One weekend, two unforgettable debuts


I stayed in town this weekend for two musical events, both debuts. Both brought me, and the audiences who were on hand, a great deal of joy.

The first was on Friday night, when Alessio Bax gave his New York City recital debut at the Metropolitan Museum of Art. I first heard Alessio on a Warner Classics CD called Baroque Reflections, an album that I listened to repeatedly for the beauty of the repertoire and Alessio’s natural, expressive performances.  A while later, Alessio signed on to our company’s “Artists to Watch” program, and we have since been proud to be associated with his artistry.  

In the lobby of the museum’s theater, I chatted with various industry VIPs and critics, and the topic of conversation all focused on the appeal of the program. As one critic said to me in the lobby, “The title of this program could be ‘See, I Can Play Anything’!” It was certainly one of the most varied and satisfying I’ve heard in a long while: Brahms’s Ballades, Opus 10, Rachmaninov’s Corelli Variations, Bartók’s Dance Suite, Granados’s El amor y la muerte (from Goyescas), and Ravel’s La Valse, which I had never heard before in its version for piano. For encores, Bax gave us a tender, noble performance of Bach’s Sheep May Safely Graze, and a galloping rendition of Brahms’s Hungarian Dance.  

Artists who perform in New York City frequently fret about the likelihood that busy music critics are going to be able to attend and cover a big occasion like a recital debut, and it was fun to see that Alessio’s ambitious program had caused a stir. Steve Smith talked about the “rightness” of Alessio’s playing in his New York Times review. Harry Rolnick’s colorful take on the concert for ConcertoNet is fun to read, but I do think it was a Brahms Hungarian dance and not a Liszt Hungarian Dance that Bax tossed off with such aplomb.  

Two days later I heard another New York debut, this by another client. I’ve heard Deborah Voigt sing Broadway and popular songs as recital encores, and in some special gala performances, but this was her first time singing at the legendary Café Carlyle on New York’s Upper East Side (the New World’s closest thing to Old World elegance).  Debbie was performing a benefit concert for New York’s classical radio station, WQXR (which is now publicly owned), with her collaborator and pianist Ted Sperling.  It just so happened that today was also the day of the New York City Marathon, so, in anticipation of mind-numbing traffic, I met Debbie at her apartment at 10:30 AM to give us plenty of time to get there for her 11:30 sound check. I felt awfully spoiled sitting in for her rehearsal with Ted, hearing some of my favorite songs at such close range. During the opening segment of her evening performance, she told the audience that she wasn’t used to people being so close to her when she sang. She then proceeded to warn people in the front row to watch out for being sprayed with errant spit.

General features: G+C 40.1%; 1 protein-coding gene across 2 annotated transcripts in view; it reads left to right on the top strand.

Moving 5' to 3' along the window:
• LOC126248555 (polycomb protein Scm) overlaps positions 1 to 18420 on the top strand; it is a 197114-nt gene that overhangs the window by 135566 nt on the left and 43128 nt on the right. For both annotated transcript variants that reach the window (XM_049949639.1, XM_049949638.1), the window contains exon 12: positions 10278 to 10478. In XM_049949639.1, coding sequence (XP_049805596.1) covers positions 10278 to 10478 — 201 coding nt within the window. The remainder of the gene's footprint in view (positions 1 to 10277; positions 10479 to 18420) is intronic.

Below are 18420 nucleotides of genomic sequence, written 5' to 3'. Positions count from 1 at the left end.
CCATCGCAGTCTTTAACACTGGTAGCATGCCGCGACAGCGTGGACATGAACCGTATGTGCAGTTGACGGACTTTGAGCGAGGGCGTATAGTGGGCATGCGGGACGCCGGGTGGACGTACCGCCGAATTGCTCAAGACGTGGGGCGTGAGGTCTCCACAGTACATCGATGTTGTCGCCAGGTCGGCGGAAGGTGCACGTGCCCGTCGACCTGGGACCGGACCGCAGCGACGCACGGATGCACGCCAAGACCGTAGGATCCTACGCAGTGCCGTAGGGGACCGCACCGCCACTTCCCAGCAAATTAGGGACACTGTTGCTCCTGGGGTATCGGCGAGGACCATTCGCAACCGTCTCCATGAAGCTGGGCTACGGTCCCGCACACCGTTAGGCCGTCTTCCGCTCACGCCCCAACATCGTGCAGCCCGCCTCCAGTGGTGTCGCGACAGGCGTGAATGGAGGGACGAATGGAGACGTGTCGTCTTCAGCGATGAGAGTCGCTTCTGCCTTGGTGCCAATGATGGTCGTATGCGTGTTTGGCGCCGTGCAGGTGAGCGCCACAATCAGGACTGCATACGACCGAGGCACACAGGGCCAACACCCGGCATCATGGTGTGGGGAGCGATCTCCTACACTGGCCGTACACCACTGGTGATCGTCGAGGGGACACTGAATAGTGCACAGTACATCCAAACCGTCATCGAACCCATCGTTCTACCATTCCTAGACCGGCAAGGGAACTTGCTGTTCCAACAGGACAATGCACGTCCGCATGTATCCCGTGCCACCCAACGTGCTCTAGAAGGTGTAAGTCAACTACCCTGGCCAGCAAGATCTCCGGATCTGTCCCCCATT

I’m not a huge theater music maven, so I don’t fully remember where all of the songs came from, but it was wonderful to hear Debbie sing two of my very favorites – both of which brought tears to my eyes in rehearsal, and even more so in the evening’s performance:  Sondheim’s heart-breaking “Losing My Mind,” and the Kern/Hammerstein “Can’t Help Lovin’ That Man of mine” from Showboat. Both are favorites of Broadway legend Barbara Cook, who has been an inspiration to Debbie for many years. The one time Debbie stood for an entire song during her Carlyle set was when she crossed back over to the classical world with Richard Strauss’s Zueignung. I have adored that glorious and uplifting song ever since I heard Jessye Norman sing it as one of the fillers on her Four Last Songs recording for Philips, and hearing Debbie’s voice opened up at full throttle in such a small space was thrilling.   

The audience went pretty crazy when Debbie did Irving Berlin’s “I Love a Piano,” a comic song that she has sung many times as an encore. As she sang the lyric, “I know a fine way to treat a Steinway,” she draped herself along the edge of the piano and milked the vampy moment it for all it was worth. And then came the pièce de résistance: in the final part of the song, Debbie walks over and sits down next to the pianist and joins him for a jazzy, four-hands romp. It was pure show biz, and Debbie, who admitted to being enormously nervous beforehand – over and over again throughout the day she said to me, “Remind me why I’m doing this!” – seemed to finally be having as much fun as the audience.

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